May 5, 2023
SEOUL – Consumer prices for hamburgers rose at the fastest clip in nearly 20 years, according to Statistics Korea data released on Thursday, after major franchise companies raised their prices on the back of increasing expenses on raw materials.
Hamburger prices rose 17.1 percent on-year last month, the highest jump since July 2004 when they increased by 19 percent.
In Korea, the inflation rate of hamburgers has been rising fast this year. Consumer prices for hamburgers in February rose by 7.1 percent and 10.3 percent in March.
Pizza prices have also been increasing in recent months. In January this year, consumer prices for pizzas went up by 8.8 percent, followed by 10.7 percent and 12 percent increases in February and March, respectively. In April, the inflation rate rose slightly to 12.2 percent, marking the highest increase since November 2008, when their prices spiked 13.2 percent.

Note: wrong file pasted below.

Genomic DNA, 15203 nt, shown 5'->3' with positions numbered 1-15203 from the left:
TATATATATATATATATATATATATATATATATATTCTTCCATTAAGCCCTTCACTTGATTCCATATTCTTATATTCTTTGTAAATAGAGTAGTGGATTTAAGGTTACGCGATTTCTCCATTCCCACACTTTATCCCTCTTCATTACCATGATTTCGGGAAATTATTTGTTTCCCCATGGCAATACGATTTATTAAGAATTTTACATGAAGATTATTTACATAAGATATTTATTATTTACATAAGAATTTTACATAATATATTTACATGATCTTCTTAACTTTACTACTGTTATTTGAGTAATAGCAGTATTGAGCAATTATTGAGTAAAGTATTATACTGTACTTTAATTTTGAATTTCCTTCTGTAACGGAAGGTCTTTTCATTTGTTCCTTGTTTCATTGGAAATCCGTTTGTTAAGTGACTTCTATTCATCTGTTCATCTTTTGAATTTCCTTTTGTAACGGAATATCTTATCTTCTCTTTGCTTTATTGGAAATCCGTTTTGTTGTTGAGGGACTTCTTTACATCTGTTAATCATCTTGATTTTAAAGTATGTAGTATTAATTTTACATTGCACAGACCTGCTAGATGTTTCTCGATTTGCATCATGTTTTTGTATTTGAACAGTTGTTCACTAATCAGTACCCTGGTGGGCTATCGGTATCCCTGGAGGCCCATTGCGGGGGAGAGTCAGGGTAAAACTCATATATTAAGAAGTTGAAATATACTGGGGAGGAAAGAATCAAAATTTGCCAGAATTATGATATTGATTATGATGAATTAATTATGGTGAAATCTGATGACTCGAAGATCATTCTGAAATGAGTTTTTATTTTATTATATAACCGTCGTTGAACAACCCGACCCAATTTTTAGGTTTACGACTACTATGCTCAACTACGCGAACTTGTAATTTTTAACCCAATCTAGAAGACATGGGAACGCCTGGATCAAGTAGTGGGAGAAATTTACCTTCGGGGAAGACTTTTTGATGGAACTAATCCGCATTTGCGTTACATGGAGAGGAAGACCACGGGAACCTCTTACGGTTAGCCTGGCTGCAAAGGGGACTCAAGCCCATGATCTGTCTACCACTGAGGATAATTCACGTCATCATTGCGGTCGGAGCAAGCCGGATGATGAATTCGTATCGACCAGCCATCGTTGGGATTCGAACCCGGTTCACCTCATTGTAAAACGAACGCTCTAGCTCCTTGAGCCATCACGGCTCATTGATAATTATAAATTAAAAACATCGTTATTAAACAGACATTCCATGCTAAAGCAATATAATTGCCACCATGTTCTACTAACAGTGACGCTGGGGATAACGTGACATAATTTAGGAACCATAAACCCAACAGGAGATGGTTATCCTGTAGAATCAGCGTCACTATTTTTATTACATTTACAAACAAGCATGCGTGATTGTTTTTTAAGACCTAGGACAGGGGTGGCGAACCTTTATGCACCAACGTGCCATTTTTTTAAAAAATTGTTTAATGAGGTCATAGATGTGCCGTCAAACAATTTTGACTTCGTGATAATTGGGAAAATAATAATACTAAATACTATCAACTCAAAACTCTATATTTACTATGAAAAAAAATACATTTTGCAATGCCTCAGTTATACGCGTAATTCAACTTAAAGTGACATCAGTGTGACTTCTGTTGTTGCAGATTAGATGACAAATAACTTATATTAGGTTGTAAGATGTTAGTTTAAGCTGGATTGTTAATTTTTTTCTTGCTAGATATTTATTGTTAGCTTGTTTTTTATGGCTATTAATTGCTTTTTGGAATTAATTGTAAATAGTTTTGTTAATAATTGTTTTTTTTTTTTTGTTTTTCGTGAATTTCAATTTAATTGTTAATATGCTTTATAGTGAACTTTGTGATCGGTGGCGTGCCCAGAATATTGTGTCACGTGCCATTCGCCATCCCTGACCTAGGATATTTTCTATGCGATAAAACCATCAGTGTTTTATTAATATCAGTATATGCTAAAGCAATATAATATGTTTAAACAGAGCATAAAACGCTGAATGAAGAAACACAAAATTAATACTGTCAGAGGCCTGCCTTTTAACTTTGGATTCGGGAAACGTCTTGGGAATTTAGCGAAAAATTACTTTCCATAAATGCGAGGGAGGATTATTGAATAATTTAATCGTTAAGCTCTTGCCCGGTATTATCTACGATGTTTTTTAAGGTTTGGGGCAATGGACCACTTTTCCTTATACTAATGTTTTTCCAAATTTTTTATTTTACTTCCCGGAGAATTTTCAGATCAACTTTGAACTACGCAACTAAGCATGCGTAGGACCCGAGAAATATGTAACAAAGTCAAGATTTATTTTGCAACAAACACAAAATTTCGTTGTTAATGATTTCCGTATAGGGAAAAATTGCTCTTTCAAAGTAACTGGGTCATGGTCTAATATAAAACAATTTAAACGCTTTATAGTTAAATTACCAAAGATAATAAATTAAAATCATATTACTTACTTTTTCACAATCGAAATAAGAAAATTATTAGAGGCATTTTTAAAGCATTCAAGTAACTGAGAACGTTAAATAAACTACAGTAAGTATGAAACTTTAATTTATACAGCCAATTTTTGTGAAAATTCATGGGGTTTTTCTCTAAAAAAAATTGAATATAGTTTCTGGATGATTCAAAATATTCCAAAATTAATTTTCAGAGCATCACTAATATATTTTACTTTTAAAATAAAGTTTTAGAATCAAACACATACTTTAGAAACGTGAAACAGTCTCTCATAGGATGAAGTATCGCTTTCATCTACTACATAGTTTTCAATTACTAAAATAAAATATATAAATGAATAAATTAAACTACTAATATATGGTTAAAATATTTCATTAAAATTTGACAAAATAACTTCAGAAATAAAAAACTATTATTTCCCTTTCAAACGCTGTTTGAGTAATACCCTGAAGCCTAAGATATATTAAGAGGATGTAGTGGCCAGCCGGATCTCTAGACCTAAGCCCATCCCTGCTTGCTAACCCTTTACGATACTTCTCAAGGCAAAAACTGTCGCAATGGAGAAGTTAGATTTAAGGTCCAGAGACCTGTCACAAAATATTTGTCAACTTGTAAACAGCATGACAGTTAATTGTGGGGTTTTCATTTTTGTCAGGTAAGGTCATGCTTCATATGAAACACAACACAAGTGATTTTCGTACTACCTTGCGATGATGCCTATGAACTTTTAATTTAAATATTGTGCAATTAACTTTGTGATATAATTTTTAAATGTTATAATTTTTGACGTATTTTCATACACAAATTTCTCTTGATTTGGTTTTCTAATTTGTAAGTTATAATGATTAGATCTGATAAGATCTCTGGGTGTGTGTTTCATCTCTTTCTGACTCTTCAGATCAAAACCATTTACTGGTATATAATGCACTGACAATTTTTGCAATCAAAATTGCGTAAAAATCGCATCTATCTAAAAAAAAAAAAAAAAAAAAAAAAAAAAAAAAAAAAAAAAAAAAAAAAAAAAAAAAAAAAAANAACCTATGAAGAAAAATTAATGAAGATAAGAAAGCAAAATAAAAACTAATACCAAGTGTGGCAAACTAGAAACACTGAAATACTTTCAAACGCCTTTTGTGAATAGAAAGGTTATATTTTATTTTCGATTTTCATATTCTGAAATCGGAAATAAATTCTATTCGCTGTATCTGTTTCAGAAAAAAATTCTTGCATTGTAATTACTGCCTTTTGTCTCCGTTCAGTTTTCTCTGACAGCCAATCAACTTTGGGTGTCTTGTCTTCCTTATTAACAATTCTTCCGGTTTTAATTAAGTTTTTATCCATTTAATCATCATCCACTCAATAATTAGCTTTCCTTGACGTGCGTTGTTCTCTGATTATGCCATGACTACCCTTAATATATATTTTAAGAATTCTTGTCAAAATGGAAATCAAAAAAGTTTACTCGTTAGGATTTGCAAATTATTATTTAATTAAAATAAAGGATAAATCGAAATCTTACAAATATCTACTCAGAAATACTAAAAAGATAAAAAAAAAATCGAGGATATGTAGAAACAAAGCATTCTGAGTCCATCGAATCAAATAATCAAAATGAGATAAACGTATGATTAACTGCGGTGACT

The inflation rate of fried chicken products, which had been decreasing for seven months straight, also rebounded in April to 6.8 percent, up 1.6 percentage points from 5.2 percent in March.
Inflation rates of the three popular dining options were higher than the overall inflation rate in April, 3.7 percent, which was the lowest figure in 14 months.
“It is difficult not to raise their prices because of increasing prices for raw materials,” an industry official said on condition of anonymity.
The industry source added that franchise brands are trying to minimize price hikes in line with the government’s efforts to curb inflation. But he added how long companies can embrace increasing raw material prices is uncertain.
Last month, the Minister of Agriculture, Food and Rural Affairs held a meeting where the ministry met with officials from Korea’s major food and beverages franchises — including Starbucks, Lotteria, BHC and Kyochon F&B — and asked them to minimize price hikes.
How long the food franchises can cooperate with the government’s efforts to curb inflation, however, is in question. There could be more extensive price hikes, according to the industry.
“Their prices can increase more if companies think they can no longer bear the rising expenses of raw materials,” the source added.